Be Grateful: It's Good for Your Relationship

Kind gestures can strengthen your bond—if they are really appreciated

How do you feel when your husband brings you coffee in bed or stops on his way home to pick up your favorite ice cream? Are you grateful? Suspicious? Do you feel like you owe him? Maybe you barely register the gesture at all.

A recent study in the journal Personal Relationships suggests that doing small things for your partner can help strengthen your relationship—if he or she feels gratitude in response. If, however, the partner feels indebted, like they have to repay the act, researchers say everyday kindnesses will not have the same beneficial effect.

According to the study, when we’re in an intimate relationship, we tend to do things for the other person, like plan a dinner party to celebrate a promotion or take the kids to the zoo so your spouse can enjoy alone time. Though we believe these acts will always be met with gratitude, in reality, they may not. Over time, they may become expected and go unnoticed, or may be regarded with resentment or distrust. Lead researcher Sara B. Algoe, PhD, a psychology professor at the University of North Carolina at Chapel Hill, and her team wanted to find out if these acts of kindness still benefit a relationship, even when met by the other person with a sense of obligation.

The researchers followed 65 couples for two weeks, tracking everyone’s daily relationship satisfaction and sense of connection with their partner. They found that when a thoughtful gesture increased feelings of gratitude, it improved how couples felt about their relationship. Those who felt gratitude from their partners felt more connected and more satisfied with the romantic relationship than they had the previous day. When people felt indebted by their partner’s act of kindness, it did not give a romantic boost to the relationship. In other words, all the flowers in the world aren’t going to bring back that loving feeling if the recipient feels like they now owe their partner something nice in return.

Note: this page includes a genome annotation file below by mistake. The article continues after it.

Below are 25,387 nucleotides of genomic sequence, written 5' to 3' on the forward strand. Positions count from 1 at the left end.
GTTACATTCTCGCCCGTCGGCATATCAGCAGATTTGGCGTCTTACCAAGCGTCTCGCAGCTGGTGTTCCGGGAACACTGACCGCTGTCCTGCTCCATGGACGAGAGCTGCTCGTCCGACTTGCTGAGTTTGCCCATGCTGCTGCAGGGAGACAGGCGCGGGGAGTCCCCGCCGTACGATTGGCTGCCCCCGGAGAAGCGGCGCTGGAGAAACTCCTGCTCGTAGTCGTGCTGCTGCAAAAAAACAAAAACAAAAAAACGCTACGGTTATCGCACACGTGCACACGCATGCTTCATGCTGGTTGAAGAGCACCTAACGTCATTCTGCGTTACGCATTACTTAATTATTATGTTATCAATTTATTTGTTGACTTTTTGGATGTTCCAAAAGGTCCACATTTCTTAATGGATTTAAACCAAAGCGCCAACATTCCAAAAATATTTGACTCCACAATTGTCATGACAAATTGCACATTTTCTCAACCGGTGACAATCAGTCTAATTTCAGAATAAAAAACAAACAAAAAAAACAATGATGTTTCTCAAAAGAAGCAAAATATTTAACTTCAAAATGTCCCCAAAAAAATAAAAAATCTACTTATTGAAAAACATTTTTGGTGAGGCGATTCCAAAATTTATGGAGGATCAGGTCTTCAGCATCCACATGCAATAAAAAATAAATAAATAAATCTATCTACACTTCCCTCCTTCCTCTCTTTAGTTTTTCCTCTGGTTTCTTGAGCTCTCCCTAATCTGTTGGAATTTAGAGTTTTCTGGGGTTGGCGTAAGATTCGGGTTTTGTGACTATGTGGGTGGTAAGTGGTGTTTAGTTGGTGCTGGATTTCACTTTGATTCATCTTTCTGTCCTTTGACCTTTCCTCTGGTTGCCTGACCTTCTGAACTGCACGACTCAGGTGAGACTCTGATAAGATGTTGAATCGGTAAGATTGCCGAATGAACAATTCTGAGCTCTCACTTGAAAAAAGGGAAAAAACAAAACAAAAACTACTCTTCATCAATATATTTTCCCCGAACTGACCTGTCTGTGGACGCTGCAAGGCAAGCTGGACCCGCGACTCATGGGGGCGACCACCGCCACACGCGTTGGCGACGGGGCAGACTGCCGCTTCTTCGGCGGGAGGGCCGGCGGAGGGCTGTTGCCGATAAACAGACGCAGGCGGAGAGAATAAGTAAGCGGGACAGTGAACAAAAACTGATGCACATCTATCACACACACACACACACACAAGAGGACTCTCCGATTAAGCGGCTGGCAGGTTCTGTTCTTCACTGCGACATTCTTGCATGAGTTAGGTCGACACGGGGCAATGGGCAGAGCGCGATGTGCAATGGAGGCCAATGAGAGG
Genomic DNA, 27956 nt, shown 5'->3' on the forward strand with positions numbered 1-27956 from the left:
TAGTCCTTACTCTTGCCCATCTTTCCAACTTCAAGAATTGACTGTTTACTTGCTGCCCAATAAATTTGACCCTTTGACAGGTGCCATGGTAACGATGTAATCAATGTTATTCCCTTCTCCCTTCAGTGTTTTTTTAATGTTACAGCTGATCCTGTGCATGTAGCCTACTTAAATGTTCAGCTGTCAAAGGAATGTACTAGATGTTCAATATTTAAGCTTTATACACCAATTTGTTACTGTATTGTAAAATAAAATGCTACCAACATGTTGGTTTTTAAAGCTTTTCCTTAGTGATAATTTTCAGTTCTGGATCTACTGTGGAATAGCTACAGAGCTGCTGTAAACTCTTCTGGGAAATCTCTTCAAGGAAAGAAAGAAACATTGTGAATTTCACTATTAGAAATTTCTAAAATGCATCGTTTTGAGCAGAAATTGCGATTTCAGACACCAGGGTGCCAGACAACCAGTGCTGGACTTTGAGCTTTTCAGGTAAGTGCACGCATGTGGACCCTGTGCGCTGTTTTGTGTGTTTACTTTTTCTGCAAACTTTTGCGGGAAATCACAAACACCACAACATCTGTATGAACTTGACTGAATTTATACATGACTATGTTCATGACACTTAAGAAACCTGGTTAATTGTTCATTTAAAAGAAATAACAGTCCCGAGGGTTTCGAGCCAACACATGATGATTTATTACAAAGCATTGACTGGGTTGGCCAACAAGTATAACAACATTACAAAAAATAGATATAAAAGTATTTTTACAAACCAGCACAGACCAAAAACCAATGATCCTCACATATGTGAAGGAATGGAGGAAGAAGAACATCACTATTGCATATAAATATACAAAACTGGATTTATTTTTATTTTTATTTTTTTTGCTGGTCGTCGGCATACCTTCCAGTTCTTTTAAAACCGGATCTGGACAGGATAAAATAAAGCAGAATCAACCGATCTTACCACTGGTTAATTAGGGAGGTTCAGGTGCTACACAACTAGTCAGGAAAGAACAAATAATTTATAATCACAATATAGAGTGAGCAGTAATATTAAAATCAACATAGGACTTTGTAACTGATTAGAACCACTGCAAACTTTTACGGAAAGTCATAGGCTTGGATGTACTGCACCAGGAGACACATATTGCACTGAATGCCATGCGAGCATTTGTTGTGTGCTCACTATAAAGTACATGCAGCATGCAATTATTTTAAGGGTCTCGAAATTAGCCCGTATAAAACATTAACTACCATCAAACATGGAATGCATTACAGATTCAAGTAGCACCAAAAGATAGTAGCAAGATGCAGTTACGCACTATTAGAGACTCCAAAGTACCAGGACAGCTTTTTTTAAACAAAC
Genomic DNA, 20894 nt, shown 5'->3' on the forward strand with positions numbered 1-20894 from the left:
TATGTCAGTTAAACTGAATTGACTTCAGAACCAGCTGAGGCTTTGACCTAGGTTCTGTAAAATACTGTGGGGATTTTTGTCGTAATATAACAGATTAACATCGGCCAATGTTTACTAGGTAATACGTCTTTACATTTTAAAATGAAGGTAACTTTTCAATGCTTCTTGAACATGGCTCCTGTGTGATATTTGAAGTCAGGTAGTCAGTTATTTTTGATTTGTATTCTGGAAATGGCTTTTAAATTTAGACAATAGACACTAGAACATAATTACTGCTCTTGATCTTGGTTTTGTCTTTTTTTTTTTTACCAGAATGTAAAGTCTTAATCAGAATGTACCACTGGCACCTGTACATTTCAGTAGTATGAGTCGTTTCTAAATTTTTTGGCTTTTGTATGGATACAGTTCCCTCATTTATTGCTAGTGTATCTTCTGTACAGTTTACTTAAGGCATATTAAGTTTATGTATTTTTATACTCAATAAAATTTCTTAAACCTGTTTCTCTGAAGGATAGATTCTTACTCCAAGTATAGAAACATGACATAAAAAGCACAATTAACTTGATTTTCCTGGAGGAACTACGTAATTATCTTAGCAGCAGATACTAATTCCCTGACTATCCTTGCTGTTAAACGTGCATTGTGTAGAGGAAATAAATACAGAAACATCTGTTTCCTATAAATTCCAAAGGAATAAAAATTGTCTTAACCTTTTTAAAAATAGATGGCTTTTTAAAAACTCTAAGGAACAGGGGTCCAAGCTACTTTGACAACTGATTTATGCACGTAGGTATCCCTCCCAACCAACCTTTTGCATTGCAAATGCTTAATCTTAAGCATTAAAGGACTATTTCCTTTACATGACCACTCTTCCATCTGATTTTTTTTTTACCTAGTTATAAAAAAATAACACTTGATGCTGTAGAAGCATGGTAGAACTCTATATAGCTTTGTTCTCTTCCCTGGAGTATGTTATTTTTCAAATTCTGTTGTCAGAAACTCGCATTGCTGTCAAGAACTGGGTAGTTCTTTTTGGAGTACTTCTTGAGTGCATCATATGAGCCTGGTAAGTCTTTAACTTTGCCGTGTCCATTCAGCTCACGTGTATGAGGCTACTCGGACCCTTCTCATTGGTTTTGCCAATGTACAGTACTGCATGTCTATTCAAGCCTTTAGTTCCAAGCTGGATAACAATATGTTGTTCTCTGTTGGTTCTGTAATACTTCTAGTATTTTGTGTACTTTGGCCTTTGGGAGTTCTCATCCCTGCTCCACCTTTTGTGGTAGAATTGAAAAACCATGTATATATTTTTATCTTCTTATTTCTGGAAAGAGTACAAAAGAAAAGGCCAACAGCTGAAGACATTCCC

According to the authors, gratitude is a type of positive thinking that can help improve how we feel about our situation. “Feelings of gratitude and generosity are helpful in solidifying our relationships with people we care about, and benefit the one giving as well as the one on the receiving end,” Algoe said in a statement. It’s just another reminder to give thanks for the little things, no matter how trivial they may seem at the time.

Right now, my fiancé is upstairs vacuuming, something I know he is loathe to do. And even though I wish he would do it more often (don’t ask how long it’s been since our carpet was last vacuumed), I still appreciate his doing it. Maybe I’ll even buy him dinner tonight at the rib joint he loves. Not because I owe him, but because when he does things to help me out, it makes me want to do nice things for him, too. And if, as the study suggests, it helps strengthen our bond, too, well, then that’s just icing on the cake.

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